As the days get shorter and we start spending more of our evenings inside, it’s a good time to remind you just how important lighting can be in your home. Amsted President Steve Barkhouse explains in our latest appearance on CTV News at Noon, while sharing the before and afters of a recent renovation.
Research shows that an adequate amount of light improves mood and energy levels, while poor lighting contributes to depression and other deficiencies in the body. The amount and type of lighting directly affect concentration, appetite, mood, and other aspects of daily life.
But lighting is an area that can be a big question mark for many homeowners.
While it’s easy to visualize furniture, paint colours and appliances, lighting is more difficult to visualize and more complicated. A lamp or fixture might look great in a store, but it’s often difficult to imagine how the light will work in a particular space.
And not only fixtures, but what about bulb type, colour, and all of the other variables that influence lighting decisions?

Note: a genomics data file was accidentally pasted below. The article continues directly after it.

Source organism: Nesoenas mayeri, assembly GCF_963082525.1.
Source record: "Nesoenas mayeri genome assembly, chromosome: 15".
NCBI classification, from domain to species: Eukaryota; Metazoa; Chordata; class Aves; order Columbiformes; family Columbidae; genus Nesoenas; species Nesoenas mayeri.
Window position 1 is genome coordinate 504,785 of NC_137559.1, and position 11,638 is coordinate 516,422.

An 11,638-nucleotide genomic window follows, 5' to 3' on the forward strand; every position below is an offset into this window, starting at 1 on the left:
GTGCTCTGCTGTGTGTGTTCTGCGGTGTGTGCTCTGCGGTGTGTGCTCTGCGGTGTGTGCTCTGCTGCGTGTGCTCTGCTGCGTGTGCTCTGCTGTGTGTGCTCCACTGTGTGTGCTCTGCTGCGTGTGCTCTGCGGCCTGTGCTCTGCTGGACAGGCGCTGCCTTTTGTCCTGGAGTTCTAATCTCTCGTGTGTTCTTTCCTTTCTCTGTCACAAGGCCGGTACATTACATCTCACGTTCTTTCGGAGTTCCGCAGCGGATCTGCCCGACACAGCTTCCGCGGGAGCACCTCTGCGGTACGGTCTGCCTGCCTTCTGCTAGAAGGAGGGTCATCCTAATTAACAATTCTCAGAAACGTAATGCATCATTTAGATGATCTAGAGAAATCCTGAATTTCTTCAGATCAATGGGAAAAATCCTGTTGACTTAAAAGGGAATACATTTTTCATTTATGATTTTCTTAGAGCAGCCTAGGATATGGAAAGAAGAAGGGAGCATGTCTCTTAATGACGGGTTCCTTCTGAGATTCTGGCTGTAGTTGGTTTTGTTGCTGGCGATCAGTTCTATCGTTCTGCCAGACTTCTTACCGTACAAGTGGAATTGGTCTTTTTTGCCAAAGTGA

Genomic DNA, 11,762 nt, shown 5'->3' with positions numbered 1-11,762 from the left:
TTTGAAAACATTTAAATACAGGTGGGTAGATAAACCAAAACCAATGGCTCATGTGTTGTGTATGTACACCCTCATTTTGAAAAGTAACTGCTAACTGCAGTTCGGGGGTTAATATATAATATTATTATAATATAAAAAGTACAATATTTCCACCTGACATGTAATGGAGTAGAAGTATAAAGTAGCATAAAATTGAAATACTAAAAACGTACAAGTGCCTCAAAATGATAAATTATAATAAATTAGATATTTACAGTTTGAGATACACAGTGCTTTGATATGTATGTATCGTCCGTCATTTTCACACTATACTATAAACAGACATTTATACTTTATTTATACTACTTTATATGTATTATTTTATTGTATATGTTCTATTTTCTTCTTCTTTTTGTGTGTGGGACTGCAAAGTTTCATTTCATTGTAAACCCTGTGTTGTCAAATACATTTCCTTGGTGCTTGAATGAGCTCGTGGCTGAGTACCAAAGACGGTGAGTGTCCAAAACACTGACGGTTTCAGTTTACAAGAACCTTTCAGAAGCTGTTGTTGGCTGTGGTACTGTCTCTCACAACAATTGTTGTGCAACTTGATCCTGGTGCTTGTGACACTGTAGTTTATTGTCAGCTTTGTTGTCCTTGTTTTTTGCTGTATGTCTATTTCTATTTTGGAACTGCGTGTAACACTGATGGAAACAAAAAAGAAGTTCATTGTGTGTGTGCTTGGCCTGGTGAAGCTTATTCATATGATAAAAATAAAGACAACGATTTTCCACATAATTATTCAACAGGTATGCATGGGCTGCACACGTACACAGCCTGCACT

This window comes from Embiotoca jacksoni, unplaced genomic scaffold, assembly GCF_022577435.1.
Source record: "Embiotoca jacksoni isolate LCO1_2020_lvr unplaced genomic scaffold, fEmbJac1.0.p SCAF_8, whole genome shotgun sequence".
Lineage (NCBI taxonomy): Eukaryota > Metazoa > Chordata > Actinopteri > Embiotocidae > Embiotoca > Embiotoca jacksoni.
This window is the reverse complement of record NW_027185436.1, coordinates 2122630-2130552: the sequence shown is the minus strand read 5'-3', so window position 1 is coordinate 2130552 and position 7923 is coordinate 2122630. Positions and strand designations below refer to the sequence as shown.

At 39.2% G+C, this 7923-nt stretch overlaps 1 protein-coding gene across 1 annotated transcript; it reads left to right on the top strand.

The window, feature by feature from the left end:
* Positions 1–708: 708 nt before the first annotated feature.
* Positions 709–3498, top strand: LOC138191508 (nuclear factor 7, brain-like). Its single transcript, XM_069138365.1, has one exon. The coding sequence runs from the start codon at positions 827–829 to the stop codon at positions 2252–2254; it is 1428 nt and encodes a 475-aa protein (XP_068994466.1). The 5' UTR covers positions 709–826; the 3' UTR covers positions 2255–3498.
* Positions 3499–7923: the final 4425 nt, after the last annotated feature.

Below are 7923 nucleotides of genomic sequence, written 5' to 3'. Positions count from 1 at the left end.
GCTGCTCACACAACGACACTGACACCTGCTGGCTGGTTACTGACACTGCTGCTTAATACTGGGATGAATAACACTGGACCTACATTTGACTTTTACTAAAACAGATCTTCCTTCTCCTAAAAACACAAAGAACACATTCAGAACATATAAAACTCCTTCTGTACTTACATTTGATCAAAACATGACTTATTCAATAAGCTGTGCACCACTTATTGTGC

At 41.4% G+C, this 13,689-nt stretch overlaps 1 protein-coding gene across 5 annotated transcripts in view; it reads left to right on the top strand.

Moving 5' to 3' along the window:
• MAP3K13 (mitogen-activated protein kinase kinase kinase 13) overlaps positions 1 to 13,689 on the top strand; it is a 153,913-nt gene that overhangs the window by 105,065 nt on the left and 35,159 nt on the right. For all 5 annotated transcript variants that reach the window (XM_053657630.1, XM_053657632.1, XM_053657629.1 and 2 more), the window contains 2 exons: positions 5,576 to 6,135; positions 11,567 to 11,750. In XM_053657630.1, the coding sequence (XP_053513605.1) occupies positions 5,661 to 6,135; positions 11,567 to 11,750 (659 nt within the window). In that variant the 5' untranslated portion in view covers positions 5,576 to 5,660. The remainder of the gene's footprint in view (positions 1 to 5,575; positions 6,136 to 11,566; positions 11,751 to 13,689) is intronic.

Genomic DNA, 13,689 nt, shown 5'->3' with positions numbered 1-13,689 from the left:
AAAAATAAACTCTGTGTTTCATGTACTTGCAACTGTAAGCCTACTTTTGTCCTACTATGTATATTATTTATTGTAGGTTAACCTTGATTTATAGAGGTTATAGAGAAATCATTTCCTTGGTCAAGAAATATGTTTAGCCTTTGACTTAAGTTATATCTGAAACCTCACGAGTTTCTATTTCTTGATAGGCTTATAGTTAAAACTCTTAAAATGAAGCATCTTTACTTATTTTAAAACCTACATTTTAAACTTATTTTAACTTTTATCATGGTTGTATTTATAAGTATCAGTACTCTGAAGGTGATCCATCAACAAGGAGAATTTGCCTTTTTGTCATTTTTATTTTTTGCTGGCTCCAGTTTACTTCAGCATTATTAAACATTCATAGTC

We’ll go through all of that, first with a beautiful whole-home transformation that was thoughtfully designed to incorporate natural and well-placed artificial lighting from our friends at Marchand Electric, and then in part 2 by exploring some of the common issues we see about lighting and discussing some of the newest trends you can try out in your home.
Adding light through thoughtful design
Our clients came to us looking for light and space for their family. The main floor was dark and lacked practicality due to a divided layout. At the same time, the second floor provided the number of bedrooms they needed, but they were small and all family members had to share a single bathroom.
We tackled the challenges through a two-storey addition and floor plan redesign. We removed nearly all dividing walls on the main floor for open-concept living and improved lighting, entertaining and functionality throughout. Upstairs, the added space meant we could expand bedrooms and create a new ensuite for the parents.
Let’s take a walk through the home.
The entryway was small and closed off. A narrow hallway led to the rest of the home, including a side entrance. Beyond the door there was a small area with hooks for jackets, etc. The space felt cluttered immediately upon entering.
Now there is a welcoming foyer and expanded hallway. A closet at the entrance allows items to be tucked away and a half wall adds to the openness in the space while providing some separation for the side entrance.
A new countertop and added cupboards create a landing zone and storage, while right behind this photo a bench and hooks act as a mudroom that is easily accessed from both doors.
Note the square flush-mount light between the smoke detector and the front door light fixture that is both stylish and functional. These can be found locally at Marchand Electric, and are shown in Part 2. (link here once posted)